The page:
LONDON The past few weeks has seen frenetic activity in the still largely untested femtocells business --also known as home base stations or 3G access points.
A group of about 25 companies including chip suppliers, mobile network operators and the developers of these mini base stations have joined together to form the Femto Forum, (of which only seven would go public); several operators have revealed they have put out requests for proposals to equipment vendors; and hardly a day goes by without some of the key players announcing they are partnering to bring femtocells to market.
Earlier this month one of the first international congresses focusing on the technology, organized by Avren Events, and held in London, attracted over 250 delegates.
Still, it is clear there are significant technical, regulatory and commercial hurdles to be cleared before the widespread deployment of femtocells, which can provide enhanced voice and data coverage in the home for, typically, up to 6 users on their existing 3G handsets.
Femtocells represent the first real threat to the increasing dominance of Wi-Fi routers in the home and offer the prospect of an all-IP approach to increased coverage, while backhauling cellular traffic over a broadband connection. As such, they could pave a way for cellular operators to beat off the threat of loss of revenue from voice over Wi-Fi, where calls are handed off to a Wi-Fi network and then carried back to the mobile network over a cable broadband or DSL connection.
It would seem that cellular network operators should be beating a path to the femtocell vendors. But apparently they are not yet convinced of the cost efficiencies femtocells offer and are confused by the many options for integration into the core network -- with the three key versions being lub over IP, UMA (Unlicensed Mobile Access), or based on IP Multimedia Subsystem (IMS) and Session Internet Protocol (SIP) standards-- nor even agreed whether the business case is predicated on anticipated much higher data usage or better voice coverage.
Industry analysts and vendors, not surprisingly, are convinced femtocells are set to make the mark by the middle of next year, and then soar to large volumes quickly.
Vincent Poulbere, principal analyst at Ovum, suggested a slow build-up in 2008 in Western Europe to about 7 million units shipped in 2009, rising to 17 million in 2011.
Meanwhile Stuart Carlaw, research director at ABI research, said: "It's a high risk, high reward environment for now, but we see 102 million users by 2011 on 36 million femtocells. But that depends on operators converting the trials they tell us they are conducting to major deployments.
"If things do not go as smoothly as anticipated, and the buzz and expectation that is being raised does not materialize, things could turn out bad, particularly for the many innovative, start up companies that are currently driving the technology," he said.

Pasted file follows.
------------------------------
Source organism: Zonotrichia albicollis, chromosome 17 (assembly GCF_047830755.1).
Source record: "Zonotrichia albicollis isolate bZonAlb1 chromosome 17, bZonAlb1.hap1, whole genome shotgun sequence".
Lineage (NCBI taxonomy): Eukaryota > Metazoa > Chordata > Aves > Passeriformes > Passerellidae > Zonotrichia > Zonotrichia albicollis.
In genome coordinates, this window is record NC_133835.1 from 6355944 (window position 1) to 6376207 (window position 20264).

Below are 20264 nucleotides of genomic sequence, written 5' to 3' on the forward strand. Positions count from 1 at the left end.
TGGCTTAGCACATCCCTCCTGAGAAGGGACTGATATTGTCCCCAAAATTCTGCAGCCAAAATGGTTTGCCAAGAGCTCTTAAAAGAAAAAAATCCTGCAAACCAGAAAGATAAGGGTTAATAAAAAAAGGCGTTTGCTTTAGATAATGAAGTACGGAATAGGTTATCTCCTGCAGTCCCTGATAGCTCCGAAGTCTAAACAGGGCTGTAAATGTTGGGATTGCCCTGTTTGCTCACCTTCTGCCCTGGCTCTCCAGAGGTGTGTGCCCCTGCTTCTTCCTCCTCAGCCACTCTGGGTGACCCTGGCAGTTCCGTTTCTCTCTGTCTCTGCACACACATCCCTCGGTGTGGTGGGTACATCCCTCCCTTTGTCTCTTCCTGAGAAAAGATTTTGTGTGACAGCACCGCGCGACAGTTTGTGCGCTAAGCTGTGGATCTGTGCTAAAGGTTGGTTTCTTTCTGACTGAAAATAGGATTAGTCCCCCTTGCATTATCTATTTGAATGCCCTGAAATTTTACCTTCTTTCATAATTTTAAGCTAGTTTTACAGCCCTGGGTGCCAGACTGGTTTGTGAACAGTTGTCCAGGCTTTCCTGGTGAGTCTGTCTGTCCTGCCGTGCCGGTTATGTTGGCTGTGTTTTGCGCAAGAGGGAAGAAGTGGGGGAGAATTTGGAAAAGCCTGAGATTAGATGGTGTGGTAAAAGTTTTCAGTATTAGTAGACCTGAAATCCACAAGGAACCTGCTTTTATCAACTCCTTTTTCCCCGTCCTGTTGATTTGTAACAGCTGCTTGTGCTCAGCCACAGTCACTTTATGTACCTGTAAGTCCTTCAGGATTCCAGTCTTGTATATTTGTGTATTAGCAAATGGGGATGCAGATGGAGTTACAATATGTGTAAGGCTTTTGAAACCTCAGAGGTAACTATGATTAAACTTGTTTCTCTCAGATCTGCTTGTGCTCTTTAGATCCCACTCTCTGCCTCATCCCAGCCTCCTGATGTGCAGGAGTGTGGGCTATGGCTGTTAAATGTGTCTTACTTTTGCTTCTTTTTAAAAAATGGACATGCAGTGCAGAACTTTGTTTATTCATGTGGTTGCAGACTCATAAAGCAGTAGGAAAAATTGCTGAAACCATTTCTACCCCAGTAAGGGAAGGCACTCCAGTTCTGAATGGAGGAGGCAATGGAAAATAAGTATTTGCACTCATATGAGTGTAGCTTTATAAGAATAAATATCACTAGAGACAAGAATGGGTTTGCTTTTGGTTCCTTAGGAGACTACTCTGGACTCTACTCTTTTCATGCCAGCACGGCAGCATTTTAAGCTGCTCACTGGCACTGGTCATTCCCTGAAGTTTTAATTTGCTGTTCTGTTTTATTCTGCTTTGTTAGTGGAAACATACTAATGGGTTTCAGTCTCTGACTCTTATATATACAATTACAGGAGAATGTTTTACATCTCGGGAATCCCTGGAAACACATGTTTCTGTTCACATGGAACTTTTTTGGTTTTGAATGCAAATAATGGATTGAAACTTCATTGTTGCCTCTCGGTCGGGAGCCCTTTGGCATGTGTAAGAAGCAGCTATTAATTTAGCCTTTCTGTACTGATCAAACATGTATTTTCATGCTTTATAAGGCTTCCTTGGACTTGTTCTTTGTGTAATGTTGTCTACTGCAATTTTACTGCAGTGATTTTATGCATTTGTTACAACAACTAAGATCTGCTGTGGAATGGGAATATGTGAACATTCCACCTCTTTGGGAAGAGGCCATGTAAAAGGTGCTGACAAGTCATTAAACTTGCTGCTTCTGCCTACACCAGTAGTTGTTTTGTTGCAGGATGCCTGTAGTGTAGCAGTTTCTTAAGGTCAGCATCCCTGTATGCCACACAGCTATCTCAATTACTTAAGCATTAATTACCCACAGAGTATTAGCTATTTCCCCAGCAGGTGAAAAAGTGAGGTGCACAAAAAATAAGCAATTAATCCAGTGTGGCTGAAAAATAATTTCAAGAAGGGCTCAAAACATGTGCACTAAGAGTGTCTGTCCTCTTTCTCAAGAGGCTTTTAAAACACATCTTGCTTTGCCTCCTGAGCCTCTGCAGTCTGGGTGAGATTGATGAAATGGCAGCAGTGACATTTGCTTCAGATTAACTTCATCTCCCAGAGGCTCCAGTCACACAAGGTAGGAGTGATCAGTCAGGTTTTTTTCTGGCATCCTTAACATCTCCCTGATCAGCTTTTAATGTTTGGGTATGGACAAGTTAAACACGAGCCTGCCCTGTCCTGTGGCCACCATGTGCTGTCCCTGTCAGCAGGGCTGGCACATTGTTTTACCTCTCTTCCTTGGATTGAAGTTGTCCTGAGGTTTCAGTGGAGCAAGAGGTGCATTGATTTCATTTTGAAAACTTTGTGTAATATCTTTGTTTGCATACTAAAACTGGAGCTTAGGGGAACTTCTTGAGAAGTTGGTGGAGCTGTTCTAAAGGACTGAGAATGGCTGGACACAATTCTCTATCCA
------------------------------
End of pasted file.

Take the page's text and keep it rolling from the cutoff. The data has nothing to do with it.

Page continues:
Carlaw added the introduction of open standards will be important for success and thus welcomed the Femto Forum's target of focusing on that in the first instance. "The industry really needs to focus on economies of scale and not get fragmented," he said.
From a semiconductors perspective, Carlaw stressed the sector is a "high risk, low reward" opportunity as of now. "We are seeing a lot of price pressures even before there is any meaningful volume out there, but despite this companies such as picoChip, ST Micorelectronics, ADI and Xilinx are pretty active in the market. Most are focusing on total solutions while others such as picoChip are partnering for the radio side. Others, such as Texas Instruments, Broadcom and Freescale Semiconductor are looking on and waiting for volumes, and will either acquire the expertise or dive in and commoditize the market," Carlaw said.
The analyst's "conservative" estimate is that the semiconductor opportunity for femtocells will be about $50 million by 2008, rising to a "robust" $935 million by 2012.
Peter Claydon, one of the co-founders and COO of picoChip, which claims it is the only company shipping baseband chips specifically designed for femtocells, said "a typical chip for a femtocell costs about $10 million to design, including software." With the projected numbers for first generation femtocell baseband chips, the company would need a $2 margin per unit to recover costs, he estimated.
Claydon added picoChip is already designing a second generation femtocell chip.
ABI's Carlaw, however, suggested a more realistic design cost for a femtocell chip is in the region of $25 million to $30 million. "That is a big investment for the start-ups that are active now for a market that has yet to prove itself."